Posts From Thijs Koot
There’s an overload of third-party launchers in the Market, but there’s no custom launcher available for Honeycomb. Of course that’s not strange, considering that the first Honeycomb device, the XOOM,
The big hype is all about dual-core processors for your Android device. Yup, folks, Android is the only system running on dual-core devices. I mean, iOS running on a dual-core?
It’s pretty official now, Samsung is working on Gingerbread for it’s Galaxy S line. And how do we know? The beta ROM has been leaked on some vague Polish forum.
You’ve been playing with the preview Honeycomb SDK for some time now, it’s time to do the real job. Google has given the green light for the final Honeycomb SDK to go online, and here it is
Yes, no, yes, no. That’s what it has been like the last month trying to figure out if Honeycomb will appear on smartphones or not. But during the Q&A after his keynote at MWC, Google’s Eric Schmidt mentioned something very cool:
Remember that post a couple weeks ago about the Blackberry Playbook possibly being able to run Android apps? Well, if true, it looks like the Playbook won’t be the only guy in town. Open Handset Alliance member Myriad has just announced a tool called Alien Dalvik, which is Android’s Dalvik VM ported to other systems. This may sound like a bit of abracadabra to you, but it means you’ll be able to run Android apps on any platform, and without a disturbing lag. Alien Dalvik will run the majority of Android apps, but for the very device-dependent apps, there’s an add-on for the Android SDK.
If only this were true… Too bad, it’s only a render at this point, but it’s looking really fancy. What is it? It’s a triple-screen phone with a hardware keyboard put somewhere on the inside and looks quite complicated to handle.
Cooking your own custom ROM may seem quite complicated at the first glance, we’ll post a guide about the complicated side soon as well, but this kitchen for the Galaxy S and the Captivate makes your life a lot easier.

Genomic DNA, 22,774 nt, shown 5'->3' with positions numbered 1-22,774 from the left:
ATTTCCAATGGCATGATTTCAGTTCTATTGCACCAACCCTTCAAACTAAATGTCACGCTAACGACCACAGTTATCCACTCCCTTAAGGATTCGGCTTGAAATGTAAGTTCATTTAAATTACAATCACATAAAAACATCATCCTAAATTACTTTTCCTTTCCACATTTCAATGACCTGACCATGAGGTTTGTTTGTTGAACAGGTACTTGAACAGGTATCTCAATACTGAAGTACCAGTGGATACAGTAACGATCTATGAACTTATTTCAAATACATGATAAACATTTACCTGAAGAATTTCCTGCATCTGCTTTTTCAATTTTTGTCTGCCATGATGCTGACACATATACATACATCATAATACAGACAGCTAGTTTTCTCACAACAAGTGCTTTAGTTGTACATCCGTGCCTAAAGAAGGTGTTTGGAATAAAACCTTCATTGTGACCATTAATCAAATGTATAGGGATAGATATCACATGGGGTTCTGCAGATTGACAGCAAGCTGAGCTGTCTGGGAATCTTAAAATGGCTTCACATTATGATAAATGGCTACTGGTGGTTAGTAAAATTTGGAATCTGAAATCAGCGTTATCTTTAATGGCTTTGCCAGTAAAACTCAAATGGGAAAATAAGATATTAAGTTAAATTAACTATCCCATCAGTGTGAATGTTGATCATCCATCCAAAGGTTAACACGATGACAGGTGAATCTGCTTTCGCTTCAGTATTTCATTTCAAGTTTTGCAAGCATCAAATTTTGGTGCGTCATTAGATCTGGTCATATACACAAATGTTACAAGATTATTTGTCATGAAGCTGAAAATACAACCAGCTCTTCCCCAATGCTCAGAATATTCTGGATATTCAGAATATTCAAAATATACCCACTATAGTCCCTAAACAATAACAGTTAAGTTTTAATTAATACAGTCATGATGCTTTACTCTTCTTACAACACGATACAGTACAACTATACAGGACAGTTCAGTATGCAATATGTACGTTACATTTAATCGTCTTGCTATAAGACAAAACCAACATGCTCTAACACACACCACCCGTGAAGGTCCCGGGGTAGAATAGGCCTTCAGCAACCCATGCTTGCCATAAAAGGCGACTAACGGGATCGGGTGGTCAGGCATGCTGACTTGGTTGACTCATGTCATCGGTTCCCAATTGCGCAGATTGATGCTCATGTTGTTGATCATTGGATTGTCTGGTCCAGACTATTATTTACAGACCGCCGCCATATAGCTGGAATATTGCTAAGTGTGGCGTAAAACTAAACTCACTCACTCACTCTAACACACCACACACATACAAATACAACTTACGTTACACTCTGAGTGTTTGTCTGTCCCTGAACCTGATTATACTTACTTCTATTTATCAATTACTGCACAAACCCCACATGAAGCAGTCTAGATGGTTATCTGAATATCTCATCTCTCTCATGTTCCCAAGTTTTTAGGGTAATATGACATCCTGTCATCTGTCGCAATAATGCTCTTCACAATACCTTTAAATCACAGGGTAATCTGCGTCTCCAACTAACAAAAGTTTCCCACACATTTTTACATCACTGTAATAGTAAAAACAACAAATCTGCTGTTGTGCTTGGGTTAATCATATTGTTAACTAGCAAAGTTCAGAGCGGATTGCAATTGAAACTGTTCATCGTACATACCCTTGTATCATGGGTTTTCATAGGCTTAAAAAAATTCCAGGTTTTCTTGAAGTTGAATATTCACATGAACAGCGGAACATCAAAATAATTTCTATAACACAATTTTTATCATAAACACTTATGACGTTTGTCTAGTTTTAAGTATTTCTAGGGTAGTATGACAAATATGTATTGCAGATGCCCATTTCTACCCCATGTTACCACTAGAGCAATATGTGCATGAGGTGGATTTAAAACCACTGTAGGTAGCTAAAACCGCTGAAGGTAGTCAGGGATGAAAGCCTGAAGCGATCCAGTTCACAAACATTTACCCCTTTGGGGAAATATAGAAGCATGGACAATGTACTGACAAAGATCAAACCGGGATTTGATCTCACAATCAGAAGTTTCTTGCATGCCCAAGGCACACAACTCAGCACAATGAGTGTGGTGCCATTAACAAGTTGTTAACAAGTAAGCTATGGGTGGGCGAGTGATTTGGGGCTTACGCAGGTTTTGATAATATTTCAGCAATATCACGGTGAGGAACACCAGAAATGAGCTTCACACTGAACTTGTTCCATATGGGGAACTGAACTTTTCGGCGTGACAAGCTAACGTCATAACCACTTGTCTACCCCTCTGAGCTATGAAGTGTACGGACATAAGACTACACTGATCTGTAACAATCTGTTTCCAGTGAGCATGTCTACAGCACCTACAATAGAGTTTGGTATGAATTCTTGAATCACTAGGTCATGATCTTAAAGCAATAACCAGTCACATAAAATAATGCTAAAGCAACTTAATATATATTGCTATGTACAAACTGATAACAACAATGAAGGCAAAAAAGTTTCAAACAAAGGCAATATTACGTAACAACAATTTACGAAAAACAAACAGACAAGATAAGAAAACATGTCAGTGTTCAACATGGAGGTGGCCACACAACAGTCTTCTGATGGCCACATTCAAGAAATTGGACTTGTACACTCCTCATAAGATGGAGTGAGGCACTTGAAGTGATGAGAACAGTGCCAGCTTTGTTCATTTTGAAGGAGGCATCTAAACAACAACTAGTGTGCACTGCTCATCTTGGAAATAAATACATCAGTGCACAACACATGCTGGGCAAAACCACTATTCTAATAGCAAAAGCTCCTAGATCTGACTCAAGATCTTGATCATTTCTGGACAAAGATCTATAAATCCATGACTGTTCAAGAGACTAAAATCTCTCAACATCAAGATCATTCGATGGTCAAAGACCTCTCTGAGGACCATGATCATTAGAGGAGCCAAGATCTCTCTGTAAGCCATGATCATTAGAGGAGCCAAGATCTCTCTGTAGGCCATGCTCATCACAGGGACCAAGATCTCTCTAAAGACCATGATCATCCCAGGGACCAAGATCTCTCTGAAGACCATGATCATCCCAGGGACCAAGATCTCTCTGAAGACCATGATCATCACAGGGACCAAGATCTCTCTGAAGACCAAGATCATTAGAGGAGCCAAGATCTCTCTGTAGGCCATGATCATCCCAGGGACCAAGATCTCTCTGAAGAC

Of course the past won’t tell us the future, but it will give us expectations. Some manufacturers showed that they failed at upgrading their phones to a newer platform version. This article shows how much.
Rejoice, folks. This tweet from Dan Morrill, Android Open Source & Compatibility Tech lead, means more than meets the eye. This officially opens up all possibilities for custom ROM makers,
Remember that LG phone that beat the iPhone in a video a little while back? It’s the Optimus 2X, the very first phone sporting a dual-core processor, running on Android 2.2, with an update to 2.3 promised soon.
Yes, yet another Android Market substitution, this time brought to you by the folks at Promaris. There’s already a few successful alternatives for the Android Market, that’s true, but this
2010 was definately the year of significant UI changes for Android. Dragging an arrow up to see your apps may seem fancy at the first glance, but after a year or so, you’ll probably want some more eye-candy, and so did Google.
No, you can’t have Gingerbread on your Xperia X10 yet and it’ll probably take a long time before you can, but you can apply a custom ROM with a Gingerbread theme. I’ve made a mod of the AOSP ROM we’ve talked about earlier to make it look like Gingerbread.